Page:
2) Strength confers protection beyond anything else!
For those who have worked with or followed Star Physio over the years, you will well understand our evidence based push to make amateur and professional athletes strong and bulletproof! We are fortunate that the physios at Star have a wealth of expertise in prescribing strengthening programmes for athletes returning from injury. Whilst most people think of strength in terms of performance (or possibly aesthetics), an often forgotten aspect of strengthening is the fact that it protects the body. If you have had a tendon injury, stress fracture, or even an ACL reconstruction, one of the critical roles of muscle is to ‘buffer’ these damaged tissues and protect them from load.
Put simply, as a runner, if you have more strength, your body will tolerate more running and your progress will always be quicker and safer. However; the muscles that require strengthening and the manner by which this strength is developed is rather specific, and we are fortunate that at Star Physio, we have a group of physiotherapists with expertise specifically in this area.
3) Changing footwear and running style alters way more than just ILR
The problem with some of the inferences made from the study at the start of this blog is that there is more to running biomechanics than ILR. For instance, whilst reducing ILR is a considered a sensible pursuit by running physios and coaches, high school physics reminds us that as long as you weigh the same and as long as you continue to run on earth (as opposed to the moon), the net force passing through my body is going to remain the same however you choose to run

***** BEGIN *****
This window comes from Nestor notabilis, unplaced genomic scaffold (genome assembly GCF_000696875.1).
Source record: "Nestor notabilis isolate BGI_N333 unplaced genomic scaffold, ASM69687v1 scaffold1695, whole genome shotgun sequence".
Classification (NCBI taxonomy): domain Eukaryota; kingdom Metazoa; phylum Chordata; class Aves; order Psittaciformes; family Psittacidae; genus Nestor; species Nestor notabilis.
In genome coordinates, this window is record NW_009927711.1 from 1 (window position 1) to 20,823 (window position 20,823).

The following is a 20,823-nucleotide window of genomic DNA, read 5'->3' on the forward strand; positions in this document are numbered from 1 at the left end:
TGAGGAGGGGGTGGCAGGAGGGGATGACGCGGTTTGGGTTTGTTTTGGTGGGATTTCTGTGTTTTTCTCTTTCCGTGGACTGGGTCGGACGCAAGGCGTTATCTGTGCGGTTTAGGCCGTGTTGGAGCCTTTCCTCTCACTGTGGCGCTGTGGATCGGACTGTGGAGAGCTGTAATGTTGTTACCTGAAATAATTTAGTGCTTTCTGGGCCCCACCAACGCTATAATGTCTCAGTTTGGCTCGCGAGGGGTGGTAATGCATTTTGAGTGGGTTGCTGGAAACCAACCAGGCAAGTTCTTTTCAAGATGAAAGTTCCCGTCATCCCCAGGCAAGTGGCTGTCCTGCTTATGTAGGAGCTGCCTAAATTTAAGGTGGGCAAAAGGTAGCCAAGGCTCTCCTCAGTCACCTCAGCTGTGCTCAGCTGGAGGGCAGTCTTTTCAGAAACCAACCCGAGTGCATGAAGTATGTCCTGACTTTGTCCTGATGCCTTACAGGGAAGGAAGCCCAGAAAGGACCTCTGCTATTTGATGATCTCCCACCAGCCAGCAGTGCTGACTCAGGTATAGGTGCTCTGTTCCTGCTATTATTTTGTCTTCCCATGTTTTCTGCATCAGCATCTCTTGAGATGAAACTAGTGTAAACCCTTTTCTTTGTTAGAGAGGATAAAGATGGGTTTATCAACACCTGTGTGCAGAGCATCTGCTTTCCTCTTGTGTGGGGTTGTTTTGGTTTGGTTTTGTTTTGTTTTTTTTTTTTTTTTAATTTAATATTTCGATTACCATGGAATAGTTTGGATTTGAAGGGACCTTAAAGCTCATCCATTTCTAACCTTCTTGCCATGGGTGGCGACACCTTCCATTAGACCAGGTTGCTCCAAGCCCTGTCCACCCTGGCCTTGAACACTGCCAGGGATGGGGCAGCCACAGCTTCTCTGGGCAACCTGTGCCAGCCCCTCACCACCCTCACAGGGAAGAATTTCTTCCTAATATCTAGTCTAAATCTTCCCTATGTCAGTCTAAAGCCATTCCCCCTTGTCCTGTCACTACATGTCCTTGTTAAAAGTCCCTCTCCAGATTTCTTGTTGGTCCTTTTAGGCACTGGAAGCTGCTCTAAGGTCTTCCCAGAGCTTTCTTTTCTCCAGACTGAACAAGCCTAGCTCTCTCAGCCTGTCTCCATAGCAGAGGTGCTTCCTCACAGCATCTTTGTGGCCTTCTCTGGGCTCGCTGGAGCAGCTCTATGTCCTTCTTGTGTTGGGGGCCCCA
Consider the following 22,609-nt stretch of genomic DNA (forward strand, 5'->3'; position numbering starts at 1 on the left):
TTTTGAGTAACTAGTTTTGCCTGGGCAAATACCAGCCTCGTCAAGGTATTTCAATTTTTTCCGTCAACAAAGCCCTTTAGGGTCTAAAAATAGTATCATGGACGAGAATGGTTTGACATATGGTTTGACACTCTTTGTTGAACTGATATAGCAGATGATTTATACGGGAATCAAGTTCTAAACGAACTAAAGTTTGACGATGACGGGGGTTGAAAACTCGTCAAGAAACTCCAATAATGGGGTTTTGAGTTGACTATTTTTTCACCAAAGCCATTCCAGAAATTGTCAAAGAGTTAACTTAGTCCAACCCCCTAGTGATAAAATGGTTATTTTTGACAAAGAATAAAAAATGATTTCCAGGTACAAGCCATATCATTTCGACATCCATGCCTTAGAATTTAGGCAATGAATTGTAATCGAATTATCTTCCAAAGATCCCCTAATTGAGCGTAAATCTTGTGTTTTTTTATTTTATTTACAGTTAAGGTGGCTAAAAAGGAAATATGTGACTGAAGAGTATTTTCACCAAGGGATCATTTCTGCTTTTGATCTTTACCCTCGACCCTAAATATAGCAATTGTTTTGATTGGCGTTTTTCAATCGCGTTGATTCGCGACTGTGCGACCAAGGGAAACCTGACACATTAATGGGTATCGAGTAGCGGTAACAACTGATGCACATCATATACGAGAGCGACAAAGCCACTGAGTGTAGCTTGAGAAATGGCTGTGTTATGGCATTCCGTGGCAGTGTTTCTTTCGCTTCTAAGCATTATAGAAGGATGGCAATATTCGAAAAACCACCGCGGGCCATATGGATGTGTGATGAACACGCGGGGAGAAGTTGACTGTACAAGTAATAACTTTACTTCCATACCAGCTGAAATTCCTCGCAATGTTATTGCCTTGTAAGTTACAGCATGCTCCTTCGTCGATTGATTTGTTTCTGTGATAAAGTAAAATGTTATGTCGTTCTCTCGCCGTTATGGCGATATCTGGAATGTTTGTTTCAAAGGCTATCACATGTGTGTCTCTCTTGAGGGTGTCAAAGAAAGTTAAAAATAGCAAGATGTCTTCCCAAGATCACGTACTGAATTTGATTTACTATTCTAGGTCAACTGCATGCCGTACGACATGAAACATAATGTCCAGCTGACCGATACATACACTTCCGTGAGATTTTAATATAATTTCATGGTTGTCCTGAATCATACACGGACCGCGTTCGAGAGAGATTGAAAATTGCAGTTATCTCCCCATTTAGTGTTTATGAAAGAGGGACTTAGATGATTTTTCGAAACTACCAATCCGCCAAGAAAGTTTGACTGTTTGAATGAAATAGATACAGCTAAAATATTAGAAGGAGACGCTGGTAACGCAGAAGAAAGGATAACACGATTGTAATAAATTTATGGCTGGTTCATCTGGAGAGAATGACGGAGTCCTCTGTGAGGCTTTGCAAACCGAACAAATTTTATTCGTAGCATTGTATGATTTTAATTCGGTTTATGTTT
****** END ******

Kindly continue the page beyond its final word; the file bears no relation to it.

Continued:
Physics geeks unite! F= MA. Mass (M) (your body weight) multiplied by acceleration (A) (mainly that gravity stuff) equals pretty much the force (F) you hit the ground with
As such changing footwear or style simply re-distributes force. It is very common that we see a runner change their running style to overcome a certain injury. Whilst this may help the original injury, it invariably results in a new problem elsewhere! To give you an idea, this is the final thing I do with athletes I to overcome an injury and it is rarely required. Even when we do address it, it is a process that takes probably 18 months to do successfully in even very experienced and resilient athletes
Anyway, enjoy your running, and I will leave you with some simple rules (not my rules, but rules I use)
– Run little, run easy, run often
– Lift heavy things
– If you are going to change something (including shoes!), do so very carefully!
– Follow advice from experts and in particular expert physiotherapists if there is pain or injury involved.
Please feel free to use and share this blog post and information but please acknowledge James Debenham from Star Physio as author. His expertise in this area has developed over a 15+ year career as a physiotherapist, researcher and triathlete.
James Debenham (soon to be Dr James!) is a director and senior physiotherapist at Star Physio West Perth, as well as a lecturer and researcher at Notre Dame University in Western Australia. He is an invited presenter at conferences and courses internationally and is widely regarded as a world leader in tendon injuries and rehabilitation. In his spare time James is one of the best age group Ironman Triathletes in the world and will be looking for a podium at the 2016 Busselton Ironman. James is available for consultation at Star Physio West Perth. For appointments call 92124254 or email http://firstname.lastname@example.org.